(1929)#* - Street view of United Cigar at 2 East Colorado, on the southeast corner of Fair Oaks and Colorado. Above the cigar store is Dr. Ralph Mitchell Dentists. Other businesses pictured include the Goodfellows Grill and Steven Hardware. The large sign above the building reads: “6% - United States Building and Loan Association”  


Historical Notes

With an untimely opening soon after the stock market crash in 1929, the building’s main tenant, the United States Building and Loan Association, was soon history. The building exists today but without the spires that used to extend above the third story windows. #*#



(1930)*^* – Street view of the businesses from 13 to 31 East Colorado. The businesses shown are the C.O. Arnold Jewelers and the Shoe Market which has signs announcing a close-out sale. All the shops beyond that are vacant.  




(1930)*- View of Colorado Blvd. in Pasadena looking east from Marengo Ave. in 1930. The Post Office is at left, and Jordan's Inc. Dry Goods at right.




(1930)* - Colorado Blvd. in Pasadena looking east from the Elks Club (near Orange Grove) in 1930.  




(1930)* - Colorado Blvd. at Fair Oaks Avenue in Pasadena in 1930. View is toward the west.




(1930)* - View of Colorado Blvd. in Pasadena in 1930, looking west from the Maryland Hotel.




(1930s)* - View of Fair Oaks Avenue looking north from Colorado Boulevard toward Union Street. An Owl Drug Store can be seen on the northwest corner.  






(1930)** - Street view of the Anderson Typewriter Company at 104 East Colorado. The display windows show various kinds of typewriters. A sign in the window announces that all makes of typewriters are available for rent. The space above is occupied by Crown City Jewelers. 







(1928)*^*- View looking south on Raymond from Colorado. The large sign on southeast corner building (old Masonic Temple Block, built in 1898) reads:  “Metropolitan Clothes Shop Days are Numbered – WE’RE THRU!”   Sign on southwest corner reads:  “OPEN FOR BUSINESS”.  The tower in the distance, on the east side of Raymond, is the addition to the original Hotel Green structure.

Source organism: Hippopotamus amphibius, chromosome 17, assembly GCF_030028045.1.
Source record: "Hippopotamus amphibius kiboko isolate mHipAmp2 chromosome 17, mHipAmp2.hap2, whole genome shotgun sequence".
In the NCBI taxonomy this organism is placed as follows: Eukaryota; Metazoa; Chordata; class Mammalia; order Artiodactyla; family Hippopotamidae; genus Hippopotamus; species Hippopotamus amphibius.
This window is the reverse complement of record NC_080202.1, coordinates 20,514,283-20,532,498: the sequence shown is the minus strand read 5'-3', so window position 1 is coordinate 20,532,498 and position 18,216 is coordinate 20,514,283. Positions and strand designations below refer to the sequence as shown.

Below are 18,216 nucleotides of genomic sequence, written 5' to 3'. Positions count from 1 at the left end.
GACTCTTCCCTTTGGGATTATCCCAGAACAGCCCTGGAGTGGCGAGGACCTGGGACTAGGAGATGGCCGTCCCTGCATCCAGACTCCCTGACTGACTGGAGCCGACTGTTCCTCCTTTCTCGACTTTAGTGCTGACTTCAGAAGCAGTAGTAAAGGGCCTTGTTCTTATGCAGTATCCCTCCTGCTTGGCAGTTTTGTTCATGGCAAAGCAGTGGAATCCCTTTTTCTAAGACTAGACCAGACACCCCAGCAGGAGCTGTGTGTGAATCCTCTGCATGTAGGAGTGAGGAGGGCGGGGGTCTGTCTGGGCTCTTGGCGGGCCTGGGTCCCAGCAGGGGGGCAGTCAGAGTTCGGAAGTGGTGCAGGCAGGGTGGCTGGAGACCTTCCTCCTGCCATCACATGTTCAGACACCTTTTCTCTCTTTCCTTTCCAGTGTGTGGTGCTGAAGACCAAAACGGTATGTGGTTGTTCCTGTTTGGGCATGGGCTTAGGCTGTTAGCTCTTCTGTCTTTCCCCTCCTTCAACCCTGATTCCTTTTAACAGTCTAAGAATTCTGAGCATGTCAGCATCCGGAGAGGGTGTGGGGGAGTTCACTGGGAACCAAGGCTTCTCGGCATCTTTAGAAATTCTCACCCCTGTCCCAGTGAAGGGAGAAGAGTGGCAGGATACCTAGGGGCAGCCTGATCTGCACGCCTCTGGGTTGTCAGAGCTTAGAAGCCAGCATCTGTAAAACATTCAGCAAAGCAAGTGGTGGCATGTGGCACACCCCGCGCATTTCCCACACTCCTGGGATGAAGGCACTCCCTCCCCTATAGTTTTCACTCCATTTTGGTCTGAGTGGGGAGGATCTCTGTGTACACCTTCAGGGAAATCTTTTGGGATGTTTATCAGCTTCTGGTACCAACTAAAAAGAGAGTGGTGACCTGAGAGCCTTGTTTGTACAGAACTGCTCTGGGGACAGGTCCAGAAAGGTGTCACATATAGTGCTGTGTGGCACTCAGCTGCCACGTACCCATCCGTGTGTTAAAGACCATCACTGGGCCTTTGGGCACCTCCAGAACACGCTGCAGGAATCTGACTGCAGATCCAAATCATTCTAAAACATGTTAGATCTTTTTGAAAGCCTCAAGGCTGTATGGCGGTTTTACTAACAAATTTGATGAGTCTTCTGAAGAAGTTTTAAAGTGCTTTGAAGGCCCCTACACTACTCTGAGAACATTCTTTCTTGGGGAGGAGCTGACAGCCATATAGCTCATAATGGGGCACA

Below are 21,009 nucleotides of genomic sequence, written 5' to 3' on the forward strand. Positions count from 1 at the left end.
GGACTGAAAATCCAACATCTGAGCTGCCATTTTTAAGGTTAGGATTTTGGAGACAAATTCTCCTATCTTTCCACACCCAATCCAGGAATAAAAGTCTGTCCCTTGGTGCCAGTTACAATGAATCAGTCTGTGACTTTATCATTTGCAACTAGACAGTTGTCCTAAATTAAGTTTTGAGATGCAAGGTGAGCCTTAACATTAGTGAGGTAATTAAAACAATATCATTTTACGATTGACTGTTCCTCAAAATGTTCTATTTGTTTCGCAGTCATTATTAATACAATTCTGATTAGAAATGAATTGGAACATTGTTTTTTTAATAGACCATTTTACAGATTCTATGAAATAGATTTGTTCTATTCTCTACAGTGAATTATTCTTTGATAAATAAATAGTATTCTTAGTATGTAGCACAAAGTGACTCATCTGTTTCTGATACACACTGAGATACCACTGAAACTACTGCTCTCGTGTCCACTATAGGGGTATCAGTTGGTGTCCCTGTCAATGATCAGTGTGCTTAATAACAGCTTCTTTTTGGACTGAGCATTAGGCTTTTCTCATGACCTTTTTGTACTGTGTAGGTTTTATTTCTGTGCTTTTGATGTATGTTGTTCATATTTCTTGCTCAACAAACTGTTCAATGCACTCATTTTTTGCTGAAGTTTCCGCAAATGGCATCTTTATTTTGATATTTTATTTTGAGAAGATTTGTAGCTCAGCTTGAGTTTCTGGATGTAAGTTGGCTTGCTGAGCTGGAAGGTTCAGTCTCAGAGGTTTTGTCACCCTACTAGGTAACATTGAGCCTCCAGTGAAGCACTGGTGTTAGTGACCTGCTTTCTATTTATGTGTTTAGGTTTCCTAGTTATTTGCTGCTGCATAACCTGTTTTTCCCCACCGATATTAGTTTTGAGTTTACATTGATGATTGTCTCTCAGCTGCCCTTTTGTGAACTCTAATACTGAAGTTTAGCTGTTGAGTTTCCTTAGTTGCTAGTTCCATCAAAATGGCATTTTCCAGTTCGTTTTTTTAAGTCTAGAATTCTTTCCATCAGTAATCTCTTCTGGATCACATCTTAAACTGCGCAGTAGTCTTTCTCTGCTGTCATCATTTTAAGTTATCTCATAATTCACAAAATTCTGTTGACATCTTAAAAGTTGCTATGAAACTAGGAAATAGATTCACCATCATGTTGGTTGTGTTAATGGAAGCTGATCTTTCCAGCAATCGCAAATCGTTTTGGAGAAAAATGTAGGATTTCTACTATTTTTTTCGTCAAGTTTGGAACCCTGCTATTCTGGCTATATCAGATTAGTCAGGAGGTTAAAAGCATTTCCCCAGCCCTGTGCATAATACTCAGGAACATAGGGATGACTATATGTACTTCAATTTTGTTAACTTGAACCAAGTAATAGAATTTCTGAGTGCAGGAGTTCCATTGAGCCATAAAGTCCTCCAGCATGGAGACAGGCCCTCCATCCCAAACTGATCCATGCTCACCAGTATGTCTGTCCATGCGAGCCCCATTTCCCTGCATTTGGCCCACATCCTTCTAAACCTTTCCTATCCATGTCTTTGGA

(1908)#*- View looking south on Raymond from Colorado toward the Green Hotel.   (1928)*^*-- View looking south on Raymond from Colorado toward the Green Hotel.


Historical Notes

Harry Ridgway designed the imposing Masonic Temple block at the southeast corner of Raymond and Colorado in Romanesque Revival style in 1894.  He was also the architect/designer for the First National Bank building, built in 1886 on the n/w corner of Colorado and Fair Oaks. *#*#



Then (1932)

(1932)*^* – View looking at the northwest corner of Raymond Ave and East Colorado Boulevard showing Fred Bernet Men’s Wear.  



Now (2015)

(2015)## – View looking at the northwest corner of Raymond Ave and East Colorado Boulevard.  




(1930)*^* – Street view of Hidley's Bicycle House at 785 East Colorado Blvd (N/W corner of Colorado and Hudson). The store has large display windows showing off bicycles, bicycle equipment, scooters, and racquets. Signs in the window announce deals and promotions for the Christmas season, and several note that "Yes, we buy bicycles."  


Historical Notes

The above corner site is currently occupied by a Target Store.



(1930)* - View of Orange Grove Blvd. in Pasadena in 1930. A residential area, it is lined with pepper trees.




Van de Kamp's Bakery

(ca. 1930)* - View showing Van de Kamp's Bakery located on the SE corner of East Colorado Blvd and Bonnie Ave.  


Historical Notes

Built in 1927, the Pasadena bakery was located on the southeast corner of East Colorado Boulevard and Bonnie Avenue (1696 E Colorado Boulevard). A prominent windmill atop the store was attached to a white L-shaped structure with stepped Dutch pediments. It’s very likely it was a project of New York architect J. Edwin Hopkins who designed Van de Kamp’s factory and headquarters in Glassell Park in 1930 – the two buildings had much in common. It’s a pity this little plaza resembling an old Dutch farmhouse was demolished in 1974 and later replaced by a generic Chick-fil-A branch. Click HERE for contemporary view.




(ca. 1940s)* - Van de Kamp's Bakery located at 1696 E. Colorado Boulevard in Pasadena. Almost the same view as the previous photo but 10 plus years later. There is now a new traffic signal on the corner and the overhead power lines have been removed.  


Historical Notes

Although the Van de Kamp’s company was based in Los Angeles, the Van de Kamp family was from Pasadena.  The company formed in 1915 by Theodore, Marian, and Henrietta Van de Kamp, along with Lawrence Frank.